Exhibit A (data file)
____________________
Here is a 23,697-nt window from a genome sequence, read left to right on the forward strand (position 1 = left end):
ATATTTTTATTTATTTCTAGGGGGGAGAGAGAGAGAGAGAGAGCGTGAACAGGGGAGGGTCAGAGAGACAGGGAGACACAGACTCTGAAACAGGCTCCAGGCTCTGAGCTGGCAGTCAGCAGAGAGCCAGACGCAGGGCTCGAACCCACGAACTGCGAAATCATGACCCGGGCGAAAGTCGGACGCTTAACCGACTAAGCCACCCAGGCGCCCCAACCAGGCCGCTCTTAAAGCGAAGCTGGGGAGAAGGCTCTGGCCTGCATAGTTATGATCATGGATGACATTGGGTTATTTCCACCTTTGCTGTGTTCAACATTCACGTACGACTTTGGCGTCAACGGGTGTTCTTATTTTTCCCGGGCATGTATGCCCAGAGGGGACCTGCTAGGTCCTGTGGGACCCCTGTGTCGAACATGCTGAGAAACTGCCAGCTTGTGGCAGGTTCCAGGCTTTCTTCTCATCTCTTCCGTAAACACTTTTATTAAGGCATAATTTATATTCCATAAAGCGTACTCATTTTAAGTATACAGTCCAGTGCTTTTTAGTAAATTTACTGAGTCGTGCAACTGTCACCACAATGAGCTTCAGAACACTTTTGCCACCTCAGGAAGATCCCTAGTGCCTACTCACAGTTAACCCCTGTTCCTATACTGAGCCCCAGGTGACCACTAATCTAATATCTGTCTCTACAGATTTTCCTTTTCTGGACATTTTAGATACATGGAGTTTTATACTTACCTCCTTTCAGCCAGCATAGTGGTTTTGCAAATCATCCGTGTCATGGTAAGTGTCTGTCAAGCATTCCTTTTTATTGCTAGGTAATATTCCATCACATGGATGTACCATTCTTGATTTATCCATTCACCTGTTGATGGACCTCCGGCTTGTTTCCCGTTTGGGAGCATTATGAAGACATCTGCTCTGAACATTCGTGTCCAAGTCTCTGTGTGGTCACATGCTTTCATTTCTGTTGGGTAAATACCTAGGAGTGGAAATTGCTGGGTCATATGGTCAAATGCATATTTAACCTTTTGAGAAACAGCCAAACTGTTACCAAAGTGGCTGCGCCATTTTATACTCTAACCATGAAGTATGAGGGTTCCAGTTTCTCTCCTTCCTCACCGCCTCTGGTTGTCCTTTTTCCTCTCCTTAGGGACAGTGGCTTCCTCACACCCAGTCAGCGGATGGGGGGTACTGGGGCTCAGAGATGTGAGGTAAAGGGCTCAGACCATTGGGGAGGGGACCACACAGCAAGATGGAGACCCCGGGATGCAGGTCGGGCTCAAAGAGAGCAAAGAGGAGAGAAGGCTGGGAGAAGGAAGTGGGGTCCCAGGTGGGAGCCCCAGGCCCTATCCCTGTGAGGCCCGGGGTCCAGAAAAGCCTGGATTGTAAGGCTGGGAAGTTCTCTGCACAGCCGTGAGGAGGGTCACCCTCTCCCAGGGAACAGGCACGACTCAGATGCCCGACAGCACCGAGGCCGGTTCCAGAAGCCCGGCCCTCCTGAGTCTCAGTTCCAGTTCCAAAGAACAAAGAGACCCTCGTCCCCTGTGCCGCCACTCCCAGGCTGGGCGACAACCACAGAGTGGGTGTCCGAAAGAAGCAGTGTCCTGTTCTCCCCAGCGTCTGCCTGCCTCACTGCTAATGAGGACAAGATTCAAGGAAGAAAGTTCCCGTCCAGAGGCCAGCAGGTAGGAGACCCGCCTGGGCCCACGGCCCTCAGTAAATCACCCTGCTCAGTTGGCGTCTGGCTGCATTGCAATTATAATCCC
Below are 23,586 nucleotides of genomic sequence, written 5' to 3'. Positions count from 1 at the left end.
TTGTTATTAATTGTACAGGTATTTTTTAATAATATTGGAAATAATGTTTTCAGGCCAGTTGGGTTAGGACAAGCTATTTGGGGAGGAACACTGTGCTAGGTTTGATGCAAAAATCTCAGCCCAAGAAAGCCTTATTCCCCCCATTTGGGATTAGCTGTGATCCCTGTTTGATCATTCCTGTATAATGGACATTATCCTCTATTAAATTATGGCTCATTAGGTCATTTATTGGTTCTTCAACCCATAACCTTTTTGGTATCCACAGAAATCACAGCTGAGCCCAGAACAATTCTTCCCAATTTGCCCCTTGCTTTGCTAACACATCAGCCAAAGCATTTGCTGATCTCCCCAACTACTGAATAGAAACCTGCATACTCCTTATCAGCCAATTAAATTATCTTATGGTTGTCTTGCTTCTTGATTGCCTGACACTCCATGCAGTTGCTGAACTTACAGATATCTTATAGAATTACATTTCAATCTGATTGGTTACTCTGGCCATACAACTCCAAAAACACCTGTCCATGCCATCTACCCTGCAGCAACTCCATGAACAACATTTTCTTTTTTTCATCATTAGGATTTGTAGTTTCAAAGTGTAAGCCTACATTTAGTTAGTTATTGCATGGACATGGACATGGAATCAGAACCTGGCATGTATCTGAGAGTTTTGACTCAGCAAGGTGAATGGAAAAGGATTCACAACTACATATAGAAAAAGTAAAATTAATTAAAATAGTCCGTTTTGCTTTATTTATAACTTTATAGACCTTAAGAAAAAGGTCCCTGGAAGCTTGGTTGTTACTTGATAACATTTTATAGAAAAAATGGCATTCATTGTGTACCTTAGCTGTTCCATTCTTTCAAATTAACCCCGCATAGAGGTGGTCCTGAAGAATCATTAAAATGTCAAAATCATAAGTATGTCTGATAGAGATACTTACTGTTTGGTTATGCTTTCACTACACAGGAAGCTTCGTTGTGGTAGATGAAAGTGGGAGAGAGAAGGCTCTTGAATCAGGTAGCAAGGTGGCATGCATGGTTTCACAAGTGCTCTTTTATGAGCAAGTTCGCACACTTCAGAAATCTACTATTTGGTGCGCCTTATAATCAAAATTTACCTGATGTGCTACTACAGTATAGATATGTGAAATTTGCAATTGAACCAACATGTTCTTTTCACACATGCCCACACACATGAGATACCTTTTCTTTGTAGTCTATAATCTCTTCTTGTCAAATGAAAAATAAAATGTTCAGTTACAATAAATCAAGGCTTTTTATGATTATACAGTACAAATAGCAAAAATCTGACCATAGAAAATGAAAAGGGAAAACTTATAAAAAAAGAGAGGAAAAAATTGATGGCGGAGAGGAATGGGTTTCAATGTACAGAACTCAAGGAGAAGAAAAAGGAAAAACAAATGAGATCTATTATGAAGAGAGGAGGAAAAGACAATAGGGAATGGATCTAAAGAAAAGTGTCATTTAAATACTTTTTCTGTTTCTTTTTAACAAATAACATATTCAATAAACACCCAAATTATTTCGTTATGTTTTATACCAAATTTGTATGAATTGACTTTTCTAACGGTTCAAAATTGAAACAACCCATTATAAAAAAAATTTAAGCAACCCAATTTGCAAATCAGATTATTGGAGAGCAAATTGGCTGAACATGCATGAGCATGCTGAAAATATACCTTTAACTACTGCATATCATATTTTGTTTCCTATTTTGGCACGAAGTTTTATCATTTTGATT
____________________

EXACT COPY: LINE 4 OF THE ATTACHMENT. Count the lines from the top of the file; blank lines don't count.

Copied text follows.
TTGTTATTAATTGTACAGGTATTTTTTAATAATATTGGAAATAATGTTTTCAGGCCAGTTGGGTTAGGACAAGCTATTTGGGGAGGAACACTGTGCTAGGTTTGATGCAAAAATCTCAGCCCAAGAAAGCCTTATTCCCCCCATTTGGGATTAGCTGTGATCCCTGTTTGATCATTCCTGTATAATGGACATTATCCTCTATTAAATTATGGCTCATTAGGTCATTTATTGGTTCTTCAACCCATAACCTTTTTGGTATCCACAGAAATCACAGCTGAGCCCAGAACAATTCTTCCCAATTTGCCCCTTGCTTTGCTAACACATCAGCCAAAGCATTTGCTGATCTCCCCAACTACTGAATAGAAACCTGCATACTCCTTATCAGCCAATTAAATTATCTTATGGTTGTCTTGCTTCTTGATTGCCTGACACTCCATGCAGTTGCTGAACTTACAGATATCTTATAGAATTACATTTCAATCTGATTGGTTACTCTGGCCATACAACTCCAAAAACACCTGTCCATGCCATCTACCCTGCAGCAACTCCATGAACAACATTTTCTTTTTTTCATCATTAGGATTTGTAGTTTCAAAGTGTAAGCCTACATTTAGTTAGTTATTGCATGGACATGGACATGGAATCAGAACCTGGCATGTATCTGAGAGTTTTGACTCAGCAAGGTGAATGGAAAAGGATTCACAACTACATATAGAAAAAGTAAAATTAATTAAAATAGTCCGTTTTGCTTTATTTATAACTTTATAGACCTTAAGAAAAAGGTCCCTGGAAGCTTGGTTGTTACTTGATAACATTTTATAGAAAAAATGGCATTCATTGTGTACCTTAGCTGTTCCATTCTTTCAAATTAACCCCGCATAGAGGTGGTCCTGAAGAATCATTAAAATGTCAAAATCATAAGTATGTCTGATAGAGATACTTACTGTTTGGTTATGCTTTCACTACACAGGAAGCTTCGTTGTGGTAGATGAAAGTGGGAGAGAGAAGGCTCTTGAATCAGGTAGCAAGGTGGCATGCATGGTTTCACAAGTGCTCTTTTATGAGCAAGTTCGCACACTTCAGAAATCTACTATTTGGTGCGCCTTATAATCAAAATTTACCTGATGTGCTACTACAGTATAGATATGTGAAATTTGCAATTGAACCAACATGTTCTTTTCACACATGCCCACACACATGAGATACCTTTTCTTTGTAGTCTATAATCTCTTCTTGTCAAATGAAAAATAAAATGTTCAGTTACAATAAATCAAGGCTTTTTATGATTATACAGTACAAATAGCAAAAATCTGACCATAGAAAATGAAAAGGGAAAACTTATAAAAAAAGAGAGGAAAAAATTGATGGCGGAGAGGAATGGGTTTCAATGTACAGAACTCAAGGAGAAGAAAAAGGAAAAACAAATGAGATCTATTATGAAGAGAGGAGGAAAAGACAATAGGGAATGGATCTAAAGAAAAGTGTCATTTAAATACTTTTTCTGTTTCTTTTTAACAAATAACATATTCAATAAACACCCAAATTATTTCGTTATGTTTTATACCAAATTTGTATGAATTGACTTTTCTAACGGTTCAAAATTGAAACAACCCATTATAAAAAAAATTTAAGCAACCCAATTTGCAAATCAGATTATTGGAGAGCAAATTGGCTGAACATGCATGAGCATGCTGAAAATATACCTTTAACTACTGCATATCATATTTTGTTTCCTATTTTGGCACGAAGTTTTATCATTTTGATT